Thanks Marge, for featuring a family-run Italian restaurant! These small restaurants truly make visiting Italy special. Your story brings to mind a restaurant I discovered in Florence called Ristorante Paoli. It is featured in some guidebooks but I never would have found it on my own. My two teenage children and I had just arrived from Milan around noon after trying out the new high speed Frecciarossa train. We were already hungry, so I asked the concierge at our hotel where HE would go for lunch. He recommended Ristorante Paoli and gave us a map with directions. It was just a little off the main tourist trail. We were going to see Michelangelo’s David, and it was on our way, so we started out walking in the mid day heat, taking time to see the Ponte Vecchio along the way. By the time we arrived at the restaurant, it was a little after 2 PM – the usual closing time for a restaurant serving lunch in Italy. I’ll never know if it was because we looked tired and hungry (which we were) or if it was because I was with my two children (Italians never turn away children), but the waiter politely welcomed us in and then closed the doors to the restaurant a short while later, after when the few remaining patrons had left! After serving us our wonderful homemade pastas and sauces, the waiters then sat down to eat their own lunch in a table behind ours. We loved the food so much that I took a picture of the restaurant and included it in my Conversational Italian for Travelers books. I will never forget their hospitality that day and also the wonderful homemade pasta – I even I can still smell the aroma of the fresh pesto on my son’s dish and see the generous portion of shaved truffles on my daughter’s entree – and my children often ask me when we will return for some of the best pasta in all of Italy!

    • margieinitaly

      What a heartwarming story, Kathryn…It is so Italy!! Thank you so much for sharing your experience here! I am always amazed at the kindness and generosity of the Italian people who go out of their way to please you! Is it any wonder we are in love with Italy?

  5. apollard

    Travelling solo for me changed my focus away from restaurants toward takeout tasty morsels such as Suppli/Arrancini and pre-packaged soup from Eataly i could heat in my room. It was such a pleasure when I did occasionally meet friends and have a restaurant dinner, mmm Sea Bass and Melanzane. Only twice did I sit in a restaurant alone and have a meal, one time was awkward as the locals kept looking across at me, 🙁 made me feel lonely when i am not normally bothered by this, the second time, the waiter was social and chatty and made it easy but whew, it was expensive! I love reading about other solo travelers restaurant experiences. Maybe next time I will be more relaxed!

    • margieinitaly

      Thank so much Andrea for commenting and sharing your solo travel experiences..we have much in common.I think the more you go the more relaxed you are traveling solo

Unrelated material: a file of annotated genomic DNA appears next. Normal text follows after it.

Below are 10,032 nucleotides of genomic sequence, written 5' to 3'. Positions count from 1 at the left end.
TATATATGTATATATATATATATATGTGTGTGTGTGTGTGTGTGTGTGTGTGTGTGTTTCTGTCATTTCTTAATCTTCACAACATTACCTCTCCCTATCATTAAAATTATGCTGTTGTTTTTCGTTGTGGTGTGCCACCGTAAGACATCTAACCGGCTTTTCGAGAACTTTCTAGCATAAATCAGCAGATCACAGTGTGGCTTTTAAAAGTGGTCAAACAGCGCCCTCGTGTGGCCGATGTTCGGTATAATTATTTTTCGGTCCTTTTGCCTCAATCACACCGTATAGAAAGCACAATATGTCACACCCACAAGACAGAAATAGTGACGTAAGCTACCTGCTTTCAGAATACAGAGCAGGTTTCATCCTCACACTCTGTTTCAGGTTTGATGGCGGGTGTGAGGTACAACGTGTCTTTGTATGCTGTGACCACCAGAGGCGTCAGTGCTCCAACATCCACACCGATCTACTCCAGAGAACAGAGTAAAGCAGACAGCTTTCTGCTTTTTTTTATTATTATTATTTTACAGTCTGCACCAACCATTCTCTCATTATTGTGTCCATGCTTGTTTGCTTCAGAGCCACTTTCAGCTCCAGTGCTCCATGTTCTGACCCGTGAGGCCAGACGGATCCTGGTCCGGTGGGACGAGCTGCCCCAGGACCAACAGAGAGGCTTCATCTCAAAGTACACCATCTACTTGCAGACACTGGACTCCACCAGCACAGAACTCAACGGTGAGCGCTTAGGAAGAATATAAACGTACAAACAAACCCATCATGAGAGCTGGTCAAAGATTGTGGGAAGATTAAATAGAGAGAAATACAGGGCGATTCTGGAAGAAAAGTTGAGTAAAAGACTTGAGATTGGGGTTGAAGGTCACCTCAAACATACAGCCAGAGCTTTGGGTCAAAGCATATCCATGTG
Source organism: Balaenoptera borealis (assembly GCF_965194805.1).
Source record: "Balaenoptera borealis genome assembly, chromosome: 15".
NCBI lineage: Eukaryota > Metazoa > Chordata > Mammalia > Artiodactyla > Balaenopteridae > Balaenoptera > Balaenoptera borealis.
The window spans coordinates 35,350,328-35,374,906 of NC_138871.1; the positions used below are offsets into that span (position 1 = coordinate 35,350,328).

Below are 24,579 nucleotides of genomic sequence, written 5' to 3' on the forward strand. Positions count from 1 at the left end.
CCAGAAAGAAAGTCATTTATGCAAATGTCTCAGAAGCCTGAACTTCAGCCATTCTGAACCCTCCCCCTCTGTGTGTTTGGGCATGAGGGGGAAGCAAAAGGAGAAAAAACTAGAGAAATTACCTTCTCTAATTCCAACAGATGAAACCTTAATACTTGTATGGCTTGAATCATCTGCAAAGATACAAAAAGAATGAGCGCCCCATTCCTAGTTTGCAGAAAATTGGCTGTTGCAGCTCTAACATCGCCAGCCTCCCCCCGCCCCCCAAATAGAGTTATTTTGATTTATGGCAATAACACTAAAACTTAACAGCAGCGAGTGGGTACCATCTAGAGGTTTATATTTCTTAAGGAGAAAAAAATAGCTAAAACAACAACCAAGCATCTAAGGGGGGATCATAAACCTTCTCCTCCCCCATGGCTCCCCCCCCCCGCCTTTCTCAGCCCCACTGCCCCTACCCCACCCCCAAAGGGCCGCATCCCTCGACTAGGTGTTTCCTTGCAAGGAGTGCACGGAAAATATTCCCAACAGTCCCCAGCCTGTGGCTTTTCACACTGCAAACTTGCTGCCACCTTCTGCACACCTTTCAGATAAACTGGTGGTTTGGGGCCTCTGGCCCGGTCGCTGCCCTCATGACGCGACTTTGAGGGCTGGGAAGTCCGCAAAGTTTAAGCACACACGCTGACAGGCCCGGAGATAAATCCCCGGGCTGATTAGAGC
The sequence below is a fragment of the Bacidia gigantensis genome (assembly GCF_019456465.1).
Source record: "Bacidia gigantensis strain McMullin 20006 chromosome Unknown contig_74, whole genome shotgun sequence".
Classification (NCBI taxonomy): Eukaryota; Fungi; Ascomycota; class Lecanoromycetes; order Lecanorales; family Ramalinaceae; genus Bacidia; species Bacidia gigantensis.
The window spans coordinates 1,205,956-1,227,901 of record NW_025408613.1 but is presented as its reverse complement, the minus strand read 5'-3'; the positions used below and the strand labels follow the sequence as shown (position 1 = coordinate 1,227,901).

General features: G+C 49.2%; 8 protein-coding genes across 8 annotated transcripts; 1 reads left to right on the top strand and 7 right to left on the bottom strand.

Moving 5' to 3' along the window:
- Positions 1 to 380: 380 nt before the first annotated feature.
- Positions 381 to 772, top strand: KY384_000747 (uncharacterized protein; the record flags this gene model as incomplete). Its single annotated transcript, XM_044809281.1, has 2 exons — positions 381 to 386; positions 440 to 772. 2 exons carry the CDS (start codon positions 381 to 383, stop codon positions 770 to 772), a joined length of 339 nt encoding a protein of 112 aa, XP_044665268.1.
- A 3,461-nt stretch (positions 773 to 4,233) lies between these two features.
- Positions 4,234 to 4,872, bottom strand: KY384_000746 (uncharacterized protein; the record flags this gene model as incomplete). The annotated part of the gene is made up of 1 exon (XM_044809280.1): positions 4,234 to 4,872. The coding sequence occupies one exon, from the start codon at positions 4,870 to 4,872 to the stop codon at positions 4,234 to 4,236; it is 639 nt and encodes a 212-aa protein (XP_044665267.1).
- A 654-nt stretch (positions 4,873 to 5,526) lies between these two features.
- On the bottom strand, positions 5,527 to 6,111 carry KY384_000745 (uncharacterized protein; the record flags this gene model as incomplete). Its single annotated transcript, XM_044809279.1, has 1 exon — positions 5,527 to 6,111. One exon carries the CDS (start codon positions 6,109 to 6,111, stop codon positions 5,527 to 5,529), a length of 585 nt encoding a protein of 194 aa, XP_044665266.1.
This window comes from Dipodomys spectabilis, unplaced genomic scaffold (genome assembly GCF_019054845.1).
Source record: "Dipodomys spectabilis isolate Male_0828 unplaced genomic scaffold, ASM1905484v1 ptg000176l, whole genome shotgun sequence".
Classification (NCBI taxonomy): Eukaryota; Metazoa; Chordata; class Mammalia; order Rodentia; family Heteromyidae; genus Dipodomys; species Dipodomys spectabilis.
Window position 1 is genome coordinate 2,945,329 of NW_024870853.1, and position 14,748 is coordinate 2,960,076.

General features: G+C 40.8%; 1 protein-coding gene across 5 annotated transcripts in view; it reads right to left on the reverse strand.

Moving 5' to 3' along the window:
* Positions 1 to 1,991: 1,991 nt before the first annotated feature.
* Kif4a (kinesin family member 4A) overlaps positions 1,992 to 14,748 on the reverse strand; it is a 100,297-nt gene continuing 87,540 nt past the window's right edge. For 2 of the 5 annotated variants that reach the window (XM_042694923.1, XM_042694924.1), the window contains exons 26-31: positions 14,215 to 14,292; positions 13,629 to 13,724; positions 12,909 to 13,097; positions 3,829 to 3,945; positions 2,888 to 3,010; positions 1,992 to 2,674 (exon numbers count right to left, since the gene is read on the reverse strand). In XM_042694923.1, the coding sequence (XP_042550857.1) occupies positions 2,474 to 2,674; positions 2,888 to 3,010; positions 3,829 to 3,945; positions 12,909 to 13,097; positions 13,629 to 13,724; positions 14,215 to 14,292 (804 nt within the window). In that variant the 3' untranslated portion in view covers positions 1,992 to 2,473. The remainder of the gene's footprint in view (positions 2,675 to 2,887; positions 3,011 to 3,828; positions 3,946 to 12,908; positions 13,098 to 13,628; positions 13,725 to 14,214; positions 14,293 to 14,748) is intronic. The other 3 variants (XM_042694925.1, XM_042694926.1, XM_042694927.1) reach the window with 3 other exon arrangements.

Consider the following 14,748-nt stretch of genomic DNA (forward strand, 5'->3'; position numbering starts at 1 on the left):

6. jomamahep

    One of the best meals we’ve ever had on our three trips to Italy was quite by accident. We had been roaming around Florence most of the morning and suddenly realized we were starving. We had a tour set up for the afternoon, but had plenty of time to kill so we planned on getting take away and just sitting on the piazza to people watch until it was time to meet our tour guide. HOWEVER, walking down a side street we noticed a bunch of construction guys going inside a building down the block. Then we noticed a few more. Then we noticed a Nonna and her two grandchildren go inside. By this time we were at the door. We looked at each other and said, “Why not?” It was like stepping inside a movie set of what you imagine a typical Italian setting. Sausages, herbs, cheeses hanging from the ceiling above the meat counter. About 30 tables crammed inside the small space. Waiters running everywhere. Papa ringing up meat counter purchases while yelling at the waiters to get the customers seated. It was a little neighborhood, blue collar place and was packed to the gills, it was loud–and exactly what we realized we had been looking for!! By far THE best meal out of the many I’ve now been blessed to eat in Italy. I’m going back again this summer and am definitely going to try to find it again. The lesson learned was obvious–get off the beaten, tourist path and pay attention to the locals. They will never steer you wrong.

    • imarancher

      Your story reminded me of what I do driving across and around America; follow the big rigs to their choice of truck stops. I have had some world class meals at these places. Yes, there is a lot of cheeseburgers and cheese frys and such but also great salad bars and soups du jour and plenty of vegetable plates for vegetarians. A really expansive menu and mostly fresh produce. Even the small diner type places put out delicious home cooking that is the local choice. Just look for full parking lots (we drive everywhere) and you get good meals at a good price.

    • margieinitaly

      Wow…you did find the best place thanks to your keen observations. Yes, when the locals eat somewhere you know t has to be good. Thank you for sharing and have a wonderful time when you return to Italy this summer!!

  7. imarancher

    After reading this post and seeing the pics I was drooling! For all you other readers I can guarantee that if Margie says a restaurant is good, it is very good. She knows her Italian food!